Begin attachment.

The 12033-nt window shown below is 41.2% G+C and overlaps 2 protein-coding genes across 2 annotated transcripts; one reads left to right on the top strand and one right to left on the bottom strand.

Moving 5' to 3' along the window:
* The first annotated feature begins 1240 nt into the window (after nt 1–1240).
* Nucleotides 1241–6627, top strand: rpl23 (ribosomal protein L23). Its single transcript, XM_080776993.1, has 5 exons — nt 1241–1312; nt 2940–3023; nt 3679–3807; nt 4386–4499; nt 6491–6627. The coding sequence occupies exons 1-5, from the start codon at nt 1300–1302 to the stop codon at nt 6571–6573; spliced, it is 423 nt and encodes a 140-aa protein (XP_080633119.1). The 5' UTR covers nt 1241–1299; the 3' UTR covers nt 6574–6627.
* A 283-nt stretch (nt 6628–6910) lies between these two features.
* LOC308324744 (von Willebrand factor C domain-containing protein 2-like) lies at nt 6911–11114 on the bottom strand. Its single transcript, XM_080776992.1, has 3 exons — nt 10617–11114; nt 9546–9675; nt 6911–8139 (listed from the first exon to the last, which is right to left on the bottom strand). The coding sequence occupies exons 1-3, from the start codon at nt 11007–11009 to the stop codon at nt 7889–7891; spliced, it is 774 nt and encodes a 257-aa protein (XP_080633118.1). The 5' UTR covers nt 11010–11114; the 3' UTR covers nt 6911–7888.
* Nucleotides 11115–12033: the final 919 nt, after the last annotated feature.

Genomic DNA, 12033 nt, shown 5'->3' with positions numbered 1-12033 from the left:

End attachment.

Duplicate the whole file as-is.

The 12033-nt window shown below is 41.2% G+C and overlaps 2 protein-coding genes across 2 annotated transcripts; one reads left to right on the top strand and one right to left on the bottom strand.

Moving 5' to 3' along the window:
* The first annotated feature begins 1240 nt into the window (after nt 1–1240).
* Nucleotides 1241–6627, top strand: rpl23 (ribosomal protein L23). Its single transcript, XM_080776993.1, has 5 exons — nt 1241–1312; nt 2940–3023; nt 3679–3807; nt 4386–4499; nt 6491–6627. The coding sequence occupies exons 1-5, from the start codon at nt 1300–1302 to the stop codon at nt 6571–6573; spliced, it is 423 nt and encodes a 140-aa protein (XP_080633119.1). The 5' UTR covers nt 1241–1299; the 3' UTR covers nt 6574–6627.
* A 283-nt stretch (nt 6628–6910) lies between these two features.
* LOC308324744 (von Willebrand factor C domain-containing protein 2-like) lies at nt 6911–11114 on the bottom strand. Its single transcript, XM_080776992.1, has 3 exons — nt 10617–11114; nt 9546–9675; nt 6911–8139 (listed from the first exon to the last, which is right to left on the bottom strand). The coding sequence occupies exons 1-3, from the start codon at nt 11007–11009 to the stop codon at nt 7889–7891; spliced, it is 774 nt and encodes a 257-aa protein (XP_080633118.1). The 5' UTR covers nt 11010–11114; the 3' UTR covers nt 6911–7888.
* Nucleotides 11115–12033: the final 919 nt, after the last annotated feature.

Genomic DNA, 12033 nt, shown 5'->3' with positions numbered 1-12033 from the left: